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Great Book of Wooden Toys
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Great Book of Wooden Toys

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Woodworkers, get back to the basics of handmade craftsmanship, natural and safe materials and old-fashioned fun with more than 50 easy-to-build wooden toy projects. Create hours of entertainment for future generations with a wooden bulldozer, paddleboat, train engines and cars, biplane, even The Spirit of St. Louis plane. Complete instructions, exploded diagrams and color photos of each finished toy from every angle.
  • Marshall and Jones, 7-1⁄2"x9", 211 pp.
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GREAT BOOK OF WOODEN TOYS DESCRIPTION
Table of Contents

Foreword
Preface: Making Toys
Acknowledgments

Model T Car
Model T Truck
Model T Tank Truck
Bulldozer
Road Grader
Steamroller
Crane
Tractor Cab
Cab-Over-Engine
Low-Boy Trailer
Flatbed Trailer
Tank Trailer

Biplane
Spirit of St. Louis
P-40 Fighter
Jet Fighter
Sternwheeler

The"General" Steam Engine
Tender
Passenger Car
Baggage Car
Observation Car
Train Whistle

"Reading Work Train" Steam Engine
Tender
Crane Car
Side Dump Car
"Santa Fe" Diesel Locomotive
Flatcar
Gondola Car
Boxcar
Hopper Car
Tank Car
Caboose
Modern Steam Locomotive
Tender

Greatest Show on Earth
Basic Pull-Along Train
Fancy Pull-Along Train

Excerpt from Preface

Patterns and Templates
Many plans in this book require odd-shaped parts that can't be made using straight cuts on a table saw. Making these parts requires drawing the outline of the contours on the stock, then cutting or sanding the block of wood to shape. Odd pieces are drawn in the plans either with 1/2" -square grids or with detailed measurements, and there are several ways to get the pattern of your piece from the plans to the wood itself.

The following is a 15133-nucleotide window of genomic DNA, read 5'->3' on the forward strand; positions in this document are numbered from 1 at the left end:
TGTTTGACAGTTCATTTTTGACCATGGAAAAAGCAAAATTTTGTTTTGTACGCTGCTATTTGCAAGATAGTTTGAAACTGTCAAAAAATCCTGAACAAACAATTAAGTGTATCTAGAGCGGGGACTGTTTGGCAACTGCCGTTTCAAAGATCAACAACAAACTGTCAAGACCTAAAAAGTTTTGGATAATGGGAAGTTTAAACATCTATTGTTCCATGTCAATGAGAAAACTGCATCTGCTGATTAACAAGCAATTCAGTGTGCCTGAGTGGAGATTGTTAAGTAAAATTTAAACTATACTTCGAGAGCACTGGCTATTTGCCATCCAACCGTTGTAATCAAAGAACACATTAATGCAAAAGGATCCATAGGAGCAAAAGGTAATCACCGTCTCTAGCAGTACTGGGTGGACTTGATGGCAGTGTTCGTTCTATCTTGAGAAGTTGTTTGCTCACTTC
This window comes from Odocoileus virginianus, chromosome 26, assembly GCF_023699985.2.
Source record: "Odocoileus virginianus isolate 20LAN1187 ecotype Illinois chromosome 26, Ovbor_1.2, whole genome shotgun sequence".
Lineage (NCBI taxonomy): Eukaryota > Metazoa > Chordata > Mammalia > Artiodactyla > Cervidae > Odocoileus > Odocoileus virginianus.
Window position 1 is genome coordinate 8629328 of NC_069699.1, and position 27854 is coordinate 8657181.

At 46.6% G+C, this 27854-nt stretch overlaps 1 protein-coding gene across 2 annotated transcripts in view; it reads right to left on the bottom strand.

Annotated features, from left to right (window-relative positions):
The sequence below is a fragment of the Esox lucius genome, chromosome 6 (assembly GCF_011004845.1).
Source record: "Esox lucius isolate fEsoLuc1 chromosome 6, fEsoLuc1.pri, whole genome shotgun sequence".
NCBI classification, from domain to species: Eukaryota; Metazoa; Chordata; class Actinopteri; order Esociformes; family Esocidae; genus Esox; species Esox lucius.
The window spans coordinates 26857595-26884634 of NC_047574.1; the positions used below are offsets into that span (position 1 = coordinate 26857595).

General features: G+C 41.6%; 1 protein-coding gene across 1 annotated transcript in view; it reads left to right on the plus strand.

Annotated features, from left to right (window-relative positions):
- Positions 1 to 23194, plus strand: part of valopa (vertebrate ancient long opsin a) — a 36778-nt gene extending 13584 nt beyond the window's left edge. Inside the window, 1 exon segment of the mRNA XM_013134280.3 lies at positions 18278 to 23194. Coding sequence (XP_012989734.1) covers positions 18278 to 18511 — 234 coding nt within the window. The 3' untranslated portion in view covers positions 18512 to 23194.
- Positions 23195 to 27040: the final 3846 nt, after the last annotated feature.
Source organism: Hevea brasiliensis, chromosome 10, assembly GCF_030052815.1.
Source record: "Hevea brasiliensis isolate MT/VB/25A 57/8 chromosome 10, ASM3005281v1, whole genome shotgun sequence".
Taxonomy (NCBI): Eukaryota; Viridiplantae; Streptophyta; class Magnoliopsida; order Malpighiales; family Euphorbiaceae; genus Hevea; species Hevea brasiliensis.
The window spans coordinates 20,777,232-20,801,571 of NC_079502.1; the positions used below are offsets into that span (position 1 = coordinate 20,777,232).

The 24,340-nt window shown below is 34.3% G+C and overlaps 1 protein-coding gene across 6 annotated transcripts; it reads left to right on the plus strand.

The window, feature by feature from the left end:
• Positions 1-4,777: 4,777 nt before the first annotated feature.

One way is to carefully transfer all the points and lines from the plans to the stock. If you transfer a pattern this way, make sure you use a sharp pencil and a good straightedge for the straight parts and a french curve for the curved sections. If the pattern is laid out on a grid, draw the grid first on the stock, then transfer the lines.
Another way to transfer patterns is to draw them on shirt cardboard or old file folders and cut them out. These cutout patterns are called templates. They'll save you hours of work when you're building more toys.
The only problem with cardboard templates is that they wear out after a while. If you want more permanent templates use scraps of plastic laminate (Formica), pieces of Tempered hardboard (Masonite), or plywood. A power scroll saw is the best tool for cutting these hard materials, and a 1/4" hole is drilled into each template so it can be hung up on a nail in your shop.


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